12. canarydan23

    OT - EU straw poll...

    Maybe it's payback. In the 20th century the French had a common saying, "The British are always prepared to fight to the last Frenchman". Perhaps the 21st century spin on it is, "The Americans are always prepared to fight to the last Brit".
  13. canarydan23

    OT - EU straw poll...

    I can get my head around that argument, but you could say that they are imposing their sanctions on their nautical territory. What is the point in imposing sanctions on a country if you are then going to allow those sanctions to be flouted in your own water? That's not to say I rule out that there was more to the original seizure by our Marines than enforcing sanctions, but I would find it difficult to believe the act was illegal, regardless of the national registration of the vessel. Reducing it crudely to a less complicated scenario, the Guadalajara cartel transported their product through the Tijuana cartel's territory and paid a stipend for this privilege. If the Tijuana cartel revoked this permission, they would seize any Guadalajaran product that travelled through their patch regardless of who was carrying it. They wouldn't, however, have intercepted anything being transported through a route outside of their jurisdiction as that would certainly have been interpreted as an act of war. Now I know international law, nautical territories and Western/Middle East diplomacy is a different bag entirely to Mexican drug conflicts, but the rationale is similar.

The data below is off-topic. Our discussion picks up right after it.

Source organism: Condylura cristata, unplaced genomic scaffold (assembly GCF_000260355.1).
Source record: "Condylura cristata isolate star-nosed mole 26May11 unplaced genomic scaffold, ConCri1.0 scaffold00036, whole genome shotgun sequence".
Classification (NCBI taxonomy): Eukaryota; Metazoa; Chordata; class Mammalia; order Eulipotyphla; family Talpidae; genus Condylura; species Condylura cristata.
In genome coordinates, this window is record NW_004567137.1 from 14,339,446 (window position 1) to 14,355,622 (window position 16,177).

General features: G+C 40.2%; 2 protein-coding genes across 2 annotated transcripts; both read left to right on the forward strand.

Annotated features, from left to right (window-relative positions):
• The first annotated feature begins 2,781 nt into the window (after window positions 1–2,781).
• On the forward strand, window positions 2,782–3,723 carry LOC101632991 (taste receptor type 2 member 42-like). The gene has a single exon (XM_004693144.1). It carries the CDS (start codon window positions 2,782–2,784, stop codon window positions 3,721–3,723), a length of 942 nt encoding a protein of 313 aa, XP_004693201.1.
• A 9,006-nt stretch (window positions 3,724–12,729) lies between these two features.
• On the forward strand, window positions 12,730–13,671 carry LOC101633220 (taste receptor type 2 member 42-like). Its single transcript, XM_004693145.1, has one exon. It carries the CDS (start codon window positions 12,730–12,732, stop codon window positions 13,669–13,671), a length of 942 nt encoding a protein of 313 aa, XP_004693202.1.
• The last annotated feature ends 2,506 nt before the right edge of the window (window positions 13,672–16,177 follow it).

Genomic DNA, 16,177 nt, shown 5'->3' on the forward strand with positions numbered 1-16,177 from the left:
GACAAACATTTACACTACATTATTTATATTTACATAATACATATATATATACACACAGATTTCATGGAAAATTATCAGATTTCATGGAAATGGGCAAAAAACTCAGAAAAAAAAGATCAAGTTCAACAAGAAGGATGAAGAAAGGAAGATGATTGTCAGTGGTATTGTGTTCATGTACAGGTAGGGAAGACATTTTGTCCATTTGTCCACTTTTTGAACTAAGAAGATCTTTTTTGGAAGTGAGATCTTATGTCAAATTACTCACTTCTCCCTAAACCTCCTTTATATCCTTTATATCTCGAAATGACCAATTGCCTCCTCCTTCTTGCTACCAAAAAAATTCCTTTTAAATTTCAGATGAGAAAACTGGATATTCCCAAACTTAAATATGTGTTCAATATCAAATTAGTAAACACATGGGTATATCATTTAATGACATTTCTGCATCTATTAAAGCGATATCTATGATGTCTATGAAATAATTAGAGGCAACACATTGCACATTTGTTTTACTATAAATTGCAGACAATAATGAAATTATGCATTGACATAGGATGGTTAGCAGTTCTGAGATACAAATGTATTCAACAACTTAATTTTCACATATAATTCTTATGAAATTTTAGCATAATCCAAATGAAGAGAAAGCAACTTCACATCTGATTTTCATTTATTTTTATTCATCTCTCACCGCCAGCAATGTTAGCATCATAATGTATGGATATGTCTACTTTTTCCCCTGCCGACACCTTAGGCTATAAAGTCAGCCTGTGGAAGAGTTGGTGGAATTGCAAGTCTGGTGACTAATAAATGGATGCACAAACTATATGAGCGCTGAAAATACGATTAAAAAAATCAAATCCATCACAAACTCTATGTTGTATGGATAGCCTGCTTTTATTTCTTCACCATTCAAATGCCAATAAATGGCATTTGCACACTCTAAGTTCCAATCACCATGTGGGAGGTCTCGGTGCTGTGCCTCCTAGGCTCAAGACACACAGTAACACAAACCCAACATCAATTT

14. canarydan23

    OT - EU straw poll...

    Was the ship travelling through EU waters? My understanding was that it was in waters under UK jurisdiction but that Spain claim as theirs. I know the square root of diddly squit about international law, but commonsense would lead me to believe that a vessel travelling through EU waters on an assignment that runs contrary to EU and US imposed sanctions is ripe for seizure.
  15. canarydan23

    @ThatGayPro

    13 minutes after saying he was late for golf and he is still posting on here. To quote one of Broady's probable idols, SAD!
  16. canarydan23

    @ThatGayPro

    He's not though, is he. I doubt he's the cojones to shout at a cat, never mind an actual human being in a real life situation. No one has ever screamed keyboard warrior quite so obviously as our BroadstairsR. We're lucky to have him; it's getting harder and harder to justify charging the licence fee when you can go online and get the sort of entertainment he serves up for free.
  17. canarydan23

    @ThatGayPro

    Good morning BroadsrairsR. Can I introduce you to a close acquaintance of mine, the comma? Pomposity quickly presents itself as stupidity when it is married with sentence structuring I would be embarrassed to see in my primary school children's work.
  18. canarydan23

    @ThatGayPro